Considerations When Bringing Your Loved One Home From The Hospital

Posted on

Aug 26, 2021

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A hospital stay can be stressful for loved ones and caregivers, and the stress can increase when its time for the patient to be discharged. Often, the patient will need accommodations to support ongoing healing and recuperation, either at an inpatient rehabilitation facility, outpatient center or at home. This need can sometimes be an afterthought, leaving caregivers feeling overwhelmed. By thinking through the options for care in advance, loved ones and caregivers can reduce stress and be sure the patient has a safe environment conducive to healing after discharge.
Start Planning Early
If your loved one is in the hospital due to illness or injury, its likely the care team will want to schedule a time to discuss discharge expectations and aftercare. If you are serving as a caregiver for your loved one, its important to gather all the important details that will help you make an informed decision for their long-term well-being. Be prepared to discuss the expected date of discharge, what skills will be required for provided ongoing care that meets your loved ones needs and what the options are for facility, outpatient or at-home care. Depending on the level of care your loved one needs and their insurance coverage, you might opt for one option over another.
Consider Your Care Availability Realistically
It is common for caregivers to feel a sense of responsibility and guilt around being able to meet their loved ones needs. These feelings are normal yet can weigh down the caregiver and cause stress for everyone involved. If you are a caregiver for a loved one who needs increased support, ask yourself a few important questions to evaluate the level of support you may need.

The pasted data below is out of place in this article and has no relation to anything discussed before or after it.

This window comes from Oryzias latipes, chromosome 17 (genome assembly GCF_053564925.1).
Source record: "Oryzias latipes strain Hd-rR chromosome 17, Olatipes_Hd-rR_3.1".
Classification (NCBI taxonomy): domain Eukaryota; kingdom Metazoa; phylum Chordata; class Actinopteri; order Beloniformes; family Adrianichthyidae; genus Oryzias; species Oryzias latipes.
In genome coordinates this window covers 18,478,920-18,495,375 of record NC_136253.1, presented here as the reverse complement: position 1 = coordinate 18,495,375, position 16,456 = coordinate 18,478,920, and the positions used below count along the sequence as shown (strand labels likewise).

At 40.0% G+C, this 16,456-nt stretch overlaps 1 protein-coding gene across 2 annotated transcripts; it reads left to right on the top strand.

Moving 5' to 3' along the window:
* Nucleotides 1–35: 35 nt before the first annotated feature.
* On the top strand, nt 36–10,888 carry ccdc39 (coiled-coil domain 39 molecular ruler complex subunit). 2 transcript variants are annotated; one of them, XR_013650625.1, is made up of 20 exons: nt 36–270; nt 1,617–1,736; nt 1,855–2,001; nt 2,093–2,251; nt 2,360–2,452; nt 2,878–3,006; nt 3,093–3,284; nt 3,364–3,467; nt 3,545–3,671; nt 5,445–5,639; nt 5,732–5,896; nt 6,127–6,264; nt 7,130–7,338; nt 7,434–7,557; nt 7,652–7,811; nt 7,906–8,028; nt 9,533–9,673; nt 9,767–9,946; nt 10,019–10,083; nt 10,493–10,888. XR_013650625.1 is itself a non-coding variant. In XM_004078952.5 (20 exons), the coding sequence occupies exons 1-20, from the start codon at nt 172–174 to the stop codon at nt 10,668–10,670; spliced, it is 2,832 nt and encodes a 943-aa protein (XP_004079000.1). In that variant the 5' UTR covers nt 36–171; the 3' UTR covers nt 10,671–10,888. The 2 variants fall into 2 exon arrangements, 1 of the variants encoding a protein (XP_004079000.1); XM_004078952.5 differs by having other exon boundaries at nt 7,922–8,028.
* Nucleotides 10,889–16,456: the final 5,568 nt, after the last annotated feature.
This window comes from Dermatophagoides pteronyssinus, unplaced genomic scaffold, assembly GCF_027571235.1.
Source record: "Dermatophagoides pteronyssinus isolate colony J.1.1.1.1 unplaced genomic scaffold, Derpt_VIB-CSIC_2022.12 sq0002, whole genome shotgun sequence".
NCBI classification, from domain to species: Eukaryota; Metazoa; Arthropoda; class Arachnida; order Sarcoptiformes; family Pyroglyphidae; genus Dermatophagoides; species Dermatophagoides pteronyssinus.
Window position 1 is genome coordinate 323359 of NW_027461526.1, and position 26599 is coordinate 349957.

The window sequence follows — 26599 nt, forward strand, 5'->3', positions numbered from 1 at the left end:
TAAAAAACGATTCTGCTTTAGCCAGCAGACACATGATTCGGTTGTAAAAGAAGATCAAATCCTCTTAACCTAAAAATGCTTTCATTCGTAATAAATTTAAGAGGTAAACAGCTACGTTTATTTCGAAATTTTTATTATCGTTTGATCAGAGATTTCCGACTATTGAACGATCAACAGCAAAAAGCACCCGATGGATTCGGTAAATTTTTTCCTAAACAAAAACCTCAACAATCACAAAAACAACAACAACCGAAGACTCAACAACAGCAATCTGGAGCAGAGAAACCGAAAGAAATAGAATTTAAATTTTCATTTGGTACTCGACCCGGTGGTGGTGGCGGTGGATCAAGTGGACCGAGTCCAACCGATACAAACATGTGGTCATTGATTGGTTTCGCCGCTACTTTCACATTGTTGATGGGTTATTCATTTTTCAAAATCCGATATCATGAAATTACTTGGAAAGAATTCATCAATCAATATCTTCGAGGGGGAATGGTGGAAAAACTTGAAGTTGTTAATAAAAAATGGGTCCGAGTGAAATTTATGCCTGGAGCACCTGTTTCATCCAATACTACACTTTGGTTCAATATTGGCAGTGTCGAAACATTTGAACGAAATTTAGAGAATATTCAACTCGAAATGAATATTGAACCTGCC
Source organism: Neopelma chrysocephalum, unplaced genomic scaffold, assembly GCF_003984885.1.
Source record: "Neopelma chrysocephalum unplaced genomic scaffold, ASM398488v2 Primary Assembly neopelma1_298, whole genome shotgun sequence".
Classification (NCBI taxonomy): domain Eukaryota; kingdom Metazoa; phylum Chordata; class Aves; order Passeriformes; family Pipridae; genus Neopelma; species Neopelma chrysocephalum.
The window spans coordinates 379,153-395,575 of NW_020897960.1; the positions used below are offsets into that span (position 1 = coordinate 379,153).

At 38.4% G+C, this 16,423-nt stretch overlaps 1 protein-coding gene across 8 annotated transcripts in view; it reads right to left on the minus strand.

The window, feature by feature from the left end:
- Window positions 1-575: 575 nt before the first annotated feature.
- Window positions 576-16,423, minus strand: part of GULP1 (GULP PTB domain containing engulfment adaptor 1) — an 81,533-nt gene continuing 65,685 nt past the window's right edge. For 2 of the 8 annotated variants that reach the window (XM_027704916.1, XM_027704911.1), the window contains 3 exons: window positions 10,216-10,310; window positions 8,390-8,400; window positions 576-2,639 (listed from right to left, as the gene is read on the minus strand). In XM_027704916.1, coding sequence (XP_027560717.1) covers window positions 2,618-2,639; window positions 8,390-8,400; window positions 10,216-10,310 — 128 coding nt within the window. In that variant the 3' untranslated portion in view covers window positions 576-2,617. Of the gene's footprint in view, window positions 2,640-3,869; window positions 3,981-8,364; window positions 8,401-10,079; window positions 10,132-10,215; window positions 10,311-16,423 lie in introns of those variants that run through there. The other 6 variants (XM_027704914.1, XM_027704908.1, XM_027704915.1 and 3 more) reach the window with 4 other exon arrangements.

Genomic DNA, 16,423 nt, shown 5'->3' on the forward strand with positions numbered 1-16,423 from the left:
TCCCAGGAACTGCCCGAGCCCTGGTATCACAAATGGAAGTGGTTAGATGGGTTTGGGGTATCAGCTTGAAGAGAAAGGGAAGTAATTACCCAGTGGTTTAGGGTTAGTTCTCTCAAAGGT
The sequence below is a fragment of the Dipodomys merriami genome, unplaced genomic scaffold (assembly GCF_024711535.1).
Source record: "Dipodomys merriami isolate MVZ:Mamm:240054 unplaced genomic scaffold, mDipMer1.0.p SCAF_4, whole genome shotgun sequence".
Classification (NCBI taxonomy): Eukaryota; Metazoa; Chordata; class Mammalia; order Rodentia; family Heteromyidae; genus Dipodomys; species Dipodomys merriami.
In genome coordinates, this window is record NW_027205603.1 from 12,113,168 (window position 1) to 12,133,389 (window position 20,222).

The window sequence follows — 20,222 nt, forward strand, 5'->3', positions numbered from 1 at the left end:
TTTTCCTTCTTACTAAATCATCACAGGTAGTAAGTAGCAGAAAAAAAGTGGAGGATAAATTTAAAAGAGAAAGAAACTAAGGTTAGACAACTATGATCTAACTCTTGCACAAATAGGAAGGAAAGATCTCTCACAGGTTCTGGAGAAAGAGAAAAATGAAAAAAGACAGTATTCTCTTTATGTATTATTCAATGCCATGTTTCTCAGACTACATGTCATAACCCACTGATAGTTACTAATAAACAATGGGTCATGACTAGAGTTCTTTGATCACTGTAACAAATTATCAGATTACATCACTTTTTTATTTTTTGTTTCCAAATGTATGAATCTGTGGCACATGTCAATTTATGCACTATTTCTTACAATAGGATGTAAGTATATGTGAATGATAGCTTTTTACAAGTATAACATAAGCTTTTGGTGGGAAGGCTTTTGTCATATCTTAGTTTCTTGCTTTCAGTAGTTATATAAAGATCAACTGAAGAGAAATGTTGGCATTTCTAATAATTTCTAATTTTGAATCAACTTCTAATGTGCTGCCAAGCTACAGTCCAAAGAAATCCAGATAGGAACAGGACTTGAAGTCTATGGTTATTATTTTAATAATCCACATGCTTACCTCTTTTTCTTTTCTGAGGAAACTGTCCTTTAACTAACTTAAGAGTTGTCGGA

How much time do you have available to dedicate to helping out?
Does your loved one need around the clock care? Will intermittent care meet their needs?
Are you retired or able to take time off work to meet your loved ones needs?
In the event of an illness or other emergency, do you have a back-up caregiver who can step in?
Are you able to meet all of the physical needs of your loved one (i.e., physically moving them, lifting them, etc.)?
Are you able to complete ancillary tasks such as taking your loved one to doctor appointments, ordering and picking up medication and taking care of things around the house?

Having an honest conversation with your loved ones care team can help determine the best option for supporting their long-term health.
Understand Your Options
Varying levels of care can be provided at home, in a residential care facility or both. Some of these care options include: Skilled home health offers a wide range of health care services delivered by specially trained health care professionals wherever the patient calls home. Private duty home care makes it possible to maintain the independence of living at home while receiving assistance with daily living activities such as personal grooming, meal preparation, housekeeping and companionship. Palliative care focuses on providing relief from the symptoms and stress of a serious illness or injury and can be administered at home or in a care facility, regardless of prognosis.

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